Jersey Geology Trail

Breccia. (Ger. brekan = break; It. = gravel).

Volcanic breccia, Anne Port to La Crête.


A breccia is a sedimentary rock composed of angular fragments (clasts) of various sizes and composition above 2mm, set in different kinds of matrix. The angularity implies it formed close to its source area and that very little transport and abrasion occurred as, for example, in scree or collapse deposits. The name is also used to describe explosive volcanic pyroclastic deposits - volcanic breccia (agglomerate); broken surfaces of lava flows - autobreccia; and angular fault zone fragments - fault breccia. Mixtures of angular and rounded fragments are termed breccio-conglomerates (Whitten & Brooks, p. 53).

In Jersey, there are no sedimentary rock breccias although some parts of the Rozel Conglomerate Formation contain mixtures of angular pebbles. Hence, no deposits would seem to have formed very close to their source area.

However, there are several volcanic agglomerates in the St. Saviour's Andesite Formation interbedded with various andesites in the Belle Hougue Point area from Giffard Bay in the west to Les Rouaux and Vicard Point on the eastern side. These overlie a basal breccio-conglomerate (mixed angular and rounded clasts). Agglomerates also crop out in the St. Helier Syncline, the outlier immediately west of St. Helier. Volcanic breccias also occur in the Bonne Nuit Ignimbrite with siltstone xenoliths and in the Anne Port Rhyolite (Bouley Rhyolite Formation) between Anne Port Bay and La Crête Point to the north.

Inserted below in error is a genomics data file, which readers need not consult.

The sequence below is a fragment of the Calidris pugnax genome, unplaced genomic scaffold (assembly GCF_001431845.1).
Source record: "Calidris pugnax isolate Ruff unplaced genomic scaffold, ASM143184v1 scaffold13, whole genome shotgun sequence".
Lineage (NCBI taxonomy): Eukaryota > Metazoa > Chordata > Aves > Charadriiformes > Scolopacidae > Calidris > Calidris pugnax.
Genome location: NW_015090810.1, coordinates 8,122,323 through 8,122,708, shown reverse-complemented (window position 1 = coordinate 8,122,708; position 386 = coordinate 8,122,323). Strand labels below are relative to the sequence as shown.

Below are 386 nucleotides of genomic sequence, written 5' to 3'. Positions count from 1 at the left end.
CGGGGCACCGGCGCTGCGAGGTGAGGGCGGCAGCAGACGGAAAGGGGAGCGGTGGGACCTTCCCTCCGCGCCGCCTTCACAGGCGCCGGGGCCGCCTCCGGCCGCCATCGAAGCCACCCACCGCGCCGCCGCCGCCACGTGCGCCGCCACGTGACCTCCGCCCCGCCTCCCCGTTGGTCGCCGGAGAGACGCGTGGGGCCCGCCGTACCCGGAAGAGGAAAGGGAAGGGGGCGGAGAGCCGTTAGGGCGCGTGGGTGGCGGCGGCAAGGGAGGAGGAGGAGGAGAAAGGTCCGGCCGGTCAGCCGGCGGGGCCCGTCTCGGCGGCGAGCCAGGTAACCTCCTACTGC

As one walks from the north side of the bay past the red-brown outcrops of the various rhyolites to La Crête Point, one can sidetrack into different gullies and see agglomerates, autobreccias at the tops of former flows and "rubble" sequences which occur at the base of the flows and which may be described as breccias (Nichols & Hill, 2004. p.19).

Fault breccias and crush zones can be seen along some fault zones, for example in the hornfels on the north side of Le Pulec slipway and along the Frémont (L'Homme Mort) Fault at Frémont Point, there is a broad zone of sheared rocks (cataclasite, Bishop & Bisson, 1989, p. 77).



Bishop, A. C. & Bisson, G. 1989. Classical areas of British geology: Jersey: description of 1:25,000 Channel Islands Sheet 2. (London: HMSO for British Geological Survey).

Nichols, R. A. H. & Hill, A. E., 2004. Jersey Geology Trail. Private publication printed by Charlesworth Grp.

Whitten, D. G. A. & Brooks, J. R. V. 1972. The Penguin Dictionary of Geology. Penguin Books.